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Cumming mother uses reality TV to raise awareness about autism


On a recent Friday morning JoJo and his brothers were away at school, which meant, except for a brief protest from the Moss family morkie Bentley, the house sat still and quiet.

A mother of three boys couldn’t buy this kind of peace. She earns it little by little as they grow up and learn to fend for themselves until finally they empty the nest.

That won’t likely happen for Gwen Boyd Moss of Cumming. You see, not only does JoJo have autism, he suffers from schizophrenia, a severe brain disorder that disrupts normal thoughts, speech and behavior.

JoJo is 20 and can’t stand to hear loud noises, prefers smooth textures on his plate and sometimes still hears voices. Some of them nice. Some as mean as the devil and just as dangerous.

You don’t need to know much more than that to admire Gwen Moss’ stamina and to understand what life has been like for her, JoJo and his little brothers Damon and Brandon, and why at this stage in her life she’d sign onto “Selling It: In the ATL,” the reality television show scheduled to premiere at 10 p.m. Thursday on WEtv.

At 46, Moss, known as the comeback in her new show, has learned that life has a way of not just sifting you but shifting you.

This wasn’t the first opportunity she’d had to participate in a reality TV show, but she always took a pass, feeling black women were too often cast in a negative light. When a friend called to tell her about “Selling It,” she believed this was her chance to show professional women in a more positive light and help raise awareness about autism and mental illness in children.

Her mission, she said, is to talk about both.

While one out of 68 kids is diagnosed with some form of autism each year in the U.S., Moss said school systems aren’t equipped to deal with them. That’s worrisome because more kids are receiving dual diagnosis such as autism and bipolar disorder or autism and schizophrenia like JoJo.

“We need to do a little more to give parents the resources they need to help their children thrive, not just exist,” she said. “And police officers need training to better respond to them.”

For the longest time, Moss believed her boy was the smartest little kid there was. Even at 2, JoJo, who was born Justin Young, could line up his toys by colors.

But by age 3, JoJo still wasn’t talking.

Moss took him to the doctor and after a day of tests learned JoJo was autistic. He would never talk. Every dream she’d imagined for JoJo while carrying him was slipping away like a vapor.

“They obviously didn’t know what they were talking about,” Moss said.

After months of denial, she finally accepted the doctor’s diagnosis. JoJo was a smart kid, but something was wrong. In addition to not talking, he banged his head. He played with his feces. The older he got, the more he needed routine. He knew that at 5 o’clock they had to be home so that he could watch his favorite TV show, “Jet Jackson.” If he entered the mall through the southern door, he would measure his steps from store to store, clothes rack to clothes rack. No matter where they went, Jo Jo had to exit the exact same way he entered.

But if JoJo was determined to keep his routine, Moss was equally determined to help him adapt to the world in which he lived.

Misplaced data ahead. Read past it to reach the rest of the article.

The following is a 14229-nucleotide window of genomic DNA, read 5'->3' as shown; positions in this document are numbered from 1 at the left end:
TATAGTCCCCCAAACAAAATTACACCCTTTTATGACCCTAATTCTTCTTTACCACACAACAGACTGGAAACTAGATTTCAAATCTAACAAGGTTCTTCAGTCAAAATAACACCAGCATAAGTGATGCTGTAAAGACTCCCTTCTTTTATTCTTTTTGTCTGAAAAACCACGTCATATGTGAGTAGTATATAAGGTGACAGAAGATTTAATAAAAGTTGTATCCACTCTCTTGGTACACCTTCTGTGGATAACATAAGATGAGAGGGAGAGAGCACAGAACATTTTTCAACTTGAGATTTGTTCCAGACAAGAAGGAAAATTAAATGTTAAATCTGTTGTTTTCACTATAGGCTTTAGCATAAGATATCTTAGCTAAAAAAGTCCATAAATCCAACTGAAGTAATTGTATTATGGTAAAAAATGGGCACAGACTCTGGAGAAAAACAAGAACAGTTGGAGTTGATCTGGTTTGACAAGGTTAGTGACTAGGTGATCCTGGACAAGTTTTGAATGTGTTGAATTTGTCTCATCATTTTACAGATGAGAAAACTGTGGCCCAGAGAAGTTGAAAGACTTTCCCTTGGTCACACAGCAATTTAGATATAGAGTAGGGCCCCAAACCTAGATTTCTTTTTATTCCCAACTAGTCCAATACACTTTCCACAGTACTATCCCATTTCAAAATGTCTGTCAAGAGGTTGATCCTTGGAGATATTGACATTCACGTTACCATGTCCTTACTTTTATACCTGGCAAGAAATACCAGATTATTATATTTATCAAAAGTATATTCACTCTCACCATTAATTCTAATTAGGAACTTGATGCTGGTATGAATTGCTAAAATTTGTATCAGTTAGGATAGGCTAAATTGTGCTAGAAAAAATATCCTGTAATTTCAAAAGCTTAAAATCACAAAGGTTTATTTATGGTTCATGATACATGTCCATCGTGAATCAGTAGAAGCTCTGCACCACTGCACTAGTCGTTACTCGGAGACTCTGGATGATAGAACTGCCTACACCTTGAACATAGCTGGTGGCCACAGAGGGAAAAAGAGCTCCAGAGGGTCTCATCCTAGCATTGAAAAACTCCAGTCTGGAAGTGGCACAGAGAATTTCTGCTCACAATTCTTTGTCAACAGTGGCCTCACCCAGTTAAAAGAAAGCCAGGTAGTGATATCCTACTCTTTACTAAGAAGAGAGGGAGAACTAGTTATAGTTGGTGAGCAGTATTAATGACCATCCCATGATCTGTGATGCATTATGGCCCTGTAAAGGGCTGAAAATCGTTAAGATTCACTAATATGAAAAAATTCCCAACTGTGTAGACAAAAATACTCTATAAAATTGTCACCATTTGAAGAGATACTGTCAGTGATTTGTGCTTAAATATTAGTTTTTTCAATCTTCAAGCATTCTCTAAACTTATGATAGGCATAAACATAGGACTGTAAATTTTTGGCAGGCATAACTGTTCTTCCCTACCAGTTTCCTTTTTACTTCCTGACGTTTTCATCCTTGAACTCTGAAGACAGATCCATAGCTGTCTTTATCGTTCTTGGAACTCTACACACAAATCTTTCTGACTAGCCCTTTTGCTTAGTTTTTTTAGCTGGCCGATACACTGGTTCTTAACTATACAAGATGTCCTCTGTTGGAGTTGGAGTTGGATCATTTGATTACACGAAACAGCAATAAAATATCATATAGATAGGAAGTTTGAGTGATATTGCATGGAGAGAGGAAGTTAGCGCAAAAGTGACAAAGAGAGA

The security guard at North Point Mall asked her once why she insisted on bringing him every single day?

I won’t know what JoJo can do unless we keep trying was her answer.

No matter how many steps backward JoJo took, Moss was there helping him take another one forward, fighting for the right, for instance, for him to be placed in mainstream classrooms, pushing so hard there was a red flag posted on JoJo’s file: “don’t mess with this parent.”

JoJo did eventually talk. He was 9 when one day he suggested he and his mom “go to the movie get popcorn.” Just like that.

Moss couldn’t help but cry, but by age 13, there was more bad news.

Doctors found a huge cyst on JoJo’s brain. Soon after the teen started hearing voices.

At age 14, he was diagnosed with schizophrenia that manifested itself in ways far worse than anything Moss had ever dealt with before.

For the next three years, JoJo was in and out of mental health facilities. The mean voices in his head caused him to put knives to his throat, threaten to kill his mother, jump from a moving car and run down Ga. 400.

“We had to start all over again,” Moss said.

But listen to this: “He’s what keeps me going. Justin taught me more than I could ever teach him because no matter what happens, he wakes up with a smile. He has taught me to deal with life that way. Whatever the problems were yesterday, today is a new day.”

Who else but a mother could feel that way after having to fight every day for 20 years for a son who’s attacked her. More than once.

JoJo, Moss said, made her understand she needed to do a little bit more. Not for her but others who have children with developmental and mental disabilities.

Moss’ experiences led her to to write “My Big Brother Jo Jo & His Friend Schizophrenia,” told through her son Brandon’s eyes to help people understand children with disabilities and respond to them with love.

It’s the first in a series she has planned and is available on amazon.com, Barnes and Noble.com and Moss’ website, gwenboydmoss.com.

You’ll get to explore much of her story on “Selling It: In The ATL” where her co-stars have nicknamed her Gwenyanla after Iyanla Vanzant of “Fix My Life” fame.

“If Gwen had a show, it would be called, ‘Straighten My Life,’ ” co-star Okevia Wilson said. “She’s always the one trying to help everybody out. She tries on the show, but she’s wasting her time.”

I don’t know about that. Having met and talked with Moss, I get the feeling she can fix just about anything. Even reality TV.



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